Water Water Everywhere But Not a Drop to Drink

Water Water Everywhere But Not a Drop to Drink

While water is always among our most precious and sensitive natural resources, its value is never more apparent than when you don't have it. Problems with the water treatment mechanisms at the Leixlip Water Treatment plant have resulted in two boil water notices affecting some 600,000 people less than two weeks apart. The areas impacted are parts of Fingal, Dublin City, parts of South Dublin, parts of Kildare and Dunboyne in Meath. Food businesses including childcare operators and hospitals in these areas affected by the boil water notice can use only boiled or bottled water for drinking and in food preparation.


Some food business have been proactive in their approach to the safe production of food during this time by putting in place new controls and processes to ensure the safety of their final product and recalling products or ceasing production where this safety cannot be guaranteed. It is essential that all food businesses are aware of the role they play in ensuring the public are not put at risk of illness during this time.


It is the responsibility of the food business to ensure that food prepared and served in their premises does not put the health of the public at risk. This involves food business operators assessing the risk in their own food premises and putting additional measures in place for the duration of the disruption to the water supply.

 The following advice is given to Food Businesses at this time –

  1. Only boiled or bottled water should preferably be used for food preparation.
  2. After the water is boiled, if it is not for use immediately it must be kept in suitable clean containers and protected from risk of contamination for short periods of time only.
  3. Ice must only be made from boiled or bottled water.
  4. Equipment, worktops, chopping boards, or other surfaces that come into direct or indirect contact with food must be cleaned and sanitised using this supplied water that has been boiled before use or bottled water.
  5. Areas that do not come in contact with foodstuffs can be cleaned using any tank water supplied without it having to be boiled.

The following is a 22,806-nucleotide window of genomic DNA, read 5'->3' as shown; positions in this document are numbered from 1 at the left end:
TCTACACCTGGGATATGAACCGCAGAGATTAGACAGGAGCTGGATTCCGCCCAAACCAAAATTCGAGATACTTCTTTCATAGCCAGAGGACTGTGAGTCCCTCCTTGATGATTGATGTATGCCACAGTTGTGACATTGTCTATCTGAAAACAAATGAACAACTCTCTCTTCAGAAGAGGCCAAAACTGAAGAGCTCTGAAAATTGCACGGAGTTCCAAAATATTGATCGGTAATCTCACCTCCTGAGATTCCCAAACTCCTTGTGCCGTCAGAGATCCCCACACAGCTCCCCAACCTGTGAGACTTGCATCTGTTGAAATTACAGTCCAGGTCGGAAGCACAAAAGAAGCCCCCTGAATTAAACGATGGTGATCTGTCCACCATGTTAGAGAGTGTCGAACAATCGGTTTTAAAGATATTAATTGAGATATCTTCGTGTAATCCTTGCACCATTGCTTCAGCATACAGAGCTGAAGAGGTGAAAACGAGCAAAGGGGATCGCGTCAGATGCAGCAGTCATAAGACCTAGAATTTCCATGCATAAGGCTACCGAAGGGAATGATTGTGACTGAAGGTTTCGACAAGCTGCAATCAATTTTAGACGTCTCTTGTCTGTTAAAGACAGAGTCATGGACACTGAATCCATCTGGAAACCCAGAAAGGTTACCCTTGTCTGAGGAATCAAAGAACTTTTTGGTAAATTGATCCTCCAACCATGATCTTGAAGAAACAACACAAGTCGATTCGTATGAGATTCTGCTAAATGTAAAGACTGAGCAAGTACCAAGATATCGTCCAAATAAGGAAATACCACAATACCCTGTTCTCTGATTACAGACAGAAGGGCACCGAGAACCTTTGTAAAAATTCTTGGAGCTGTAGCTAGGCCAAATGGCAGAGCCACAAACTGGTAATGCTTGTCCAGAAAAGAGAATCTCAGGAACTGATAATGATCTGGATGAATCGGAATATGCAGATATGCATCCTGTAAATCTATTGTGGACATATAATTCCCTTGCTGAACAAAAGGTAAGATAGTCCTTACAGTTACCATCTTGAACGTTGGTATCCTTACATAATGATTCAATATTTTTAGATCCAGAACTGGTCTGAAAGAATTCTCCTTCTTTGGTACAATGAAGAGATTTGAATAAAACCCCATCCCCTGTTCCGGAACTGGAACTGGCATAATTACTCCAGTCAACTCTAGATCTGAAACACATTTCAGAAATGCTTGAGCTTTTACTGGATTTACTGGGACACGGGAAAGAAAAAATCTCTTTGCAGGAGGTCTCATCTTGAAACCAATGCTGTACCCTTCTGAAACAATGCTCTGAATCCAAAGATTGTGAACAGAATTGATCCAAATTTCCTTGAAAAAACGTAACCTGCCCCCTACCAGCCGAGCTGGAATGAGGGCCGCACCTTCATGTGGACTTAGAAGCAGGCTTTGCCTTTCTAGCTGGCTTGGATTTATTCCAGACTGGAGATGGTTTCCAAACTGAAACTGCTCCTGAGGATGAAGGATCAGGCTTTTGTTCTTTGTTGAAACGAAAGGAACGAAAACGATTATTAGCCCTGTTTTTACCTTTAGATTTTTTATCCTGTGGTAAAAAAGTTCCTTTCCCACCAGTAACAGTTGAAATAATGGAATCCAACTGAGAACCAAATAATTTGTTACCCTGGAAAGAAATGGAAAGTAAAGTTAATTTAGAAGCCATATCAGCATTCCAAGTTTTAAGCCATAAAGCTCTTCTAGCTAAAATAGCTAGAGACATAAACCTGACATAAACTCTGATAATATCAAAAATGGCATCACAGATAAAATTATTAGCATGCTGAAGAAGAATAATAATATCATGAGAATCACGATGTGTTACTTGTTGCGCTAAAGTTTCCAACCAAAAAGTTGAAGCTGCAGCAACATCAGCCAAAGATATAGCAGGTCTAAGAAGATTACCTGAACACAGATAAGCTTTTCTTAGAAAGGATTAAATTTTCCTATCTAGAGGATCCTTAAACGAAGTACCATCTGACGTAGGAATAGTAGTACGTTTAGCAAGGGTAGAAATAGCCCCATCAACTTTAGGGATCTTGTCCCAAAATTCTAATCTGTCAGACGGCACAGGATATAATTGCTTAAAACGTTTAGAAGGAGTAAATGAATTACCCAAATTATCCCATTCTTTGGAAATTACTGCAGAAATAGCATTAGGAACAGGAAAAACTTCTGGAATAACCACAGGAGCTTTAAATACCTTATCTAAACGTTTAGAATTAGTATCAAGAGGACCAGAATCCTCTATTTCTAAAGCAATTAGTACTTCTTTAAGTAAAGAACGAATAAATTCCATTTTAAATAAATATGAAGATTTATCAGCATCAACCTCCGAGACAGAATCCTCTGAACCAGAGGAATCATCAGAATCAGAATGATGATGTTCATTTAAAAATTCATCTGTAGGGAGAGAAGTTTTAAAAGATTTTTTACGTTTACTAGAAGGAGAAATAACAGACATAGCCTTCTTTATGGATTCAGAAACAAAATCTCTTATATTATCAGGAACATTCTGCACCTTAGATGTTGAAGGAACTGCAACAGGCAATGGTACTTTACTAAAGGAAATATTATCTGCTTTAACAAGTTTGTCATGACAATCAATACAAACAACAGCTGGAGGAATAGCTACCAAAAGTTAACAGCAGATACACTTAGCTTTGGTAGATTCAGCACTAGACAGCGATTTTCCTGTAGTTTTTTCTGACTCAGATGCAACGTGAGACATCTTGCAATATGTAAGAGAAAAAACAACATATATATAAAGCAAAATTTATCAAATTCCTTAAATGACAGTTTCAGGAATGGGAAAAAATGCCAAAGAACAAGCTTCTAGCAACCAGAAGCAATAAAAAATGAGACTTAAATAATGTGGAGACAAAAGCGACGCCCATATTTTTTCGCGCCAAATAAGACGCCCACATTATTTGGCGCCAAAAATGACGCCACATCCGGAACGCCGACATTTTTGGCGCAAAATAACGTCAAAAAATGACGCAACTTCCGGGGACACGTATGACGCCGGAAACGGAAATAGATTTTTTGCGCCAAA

6. The use of disposable utensils e.g. paper plates, cups etc is also recommended as a short term measure to reduce the need for washing up.
  7. Suitable antibacterial soap or hand sanitizer must be used for the washing of hands at all wash hand basins in the premises including those for customer use.
  8. Food workers and childcare workers should ensure that they wash their hands frequently; if no tap water is available they should use the water supply from water tankers if available, bottled water or hand wipes/sanitizers.
  9. Provision of water must also be supplied for the efficient use of toilet and wash hand basin facilities.
  10. Please note in some instances at the initial stages of a disruption to the mains water supply, stored water may still be available to wash hand basins; this water must NOT be used for drinking, ice or food preparation purposes.

Unexpected incidences like these reinforce to food business that staff need to prioritise and be informed about food safety and be in a position to make informed decisions to control risks. This boil water notice will undoubtedly force food businesses to review their food safety management procedures to ensure appropriate controls are in place going forward.


The EHAI Primary Food Safety Level 2 Course provides both management and food workers in a food business with the necessary practical skills and knowledge in food safety. Don’t delay, safeguard your food business today.  Find a course that suits you at https://ehai.ie/courses/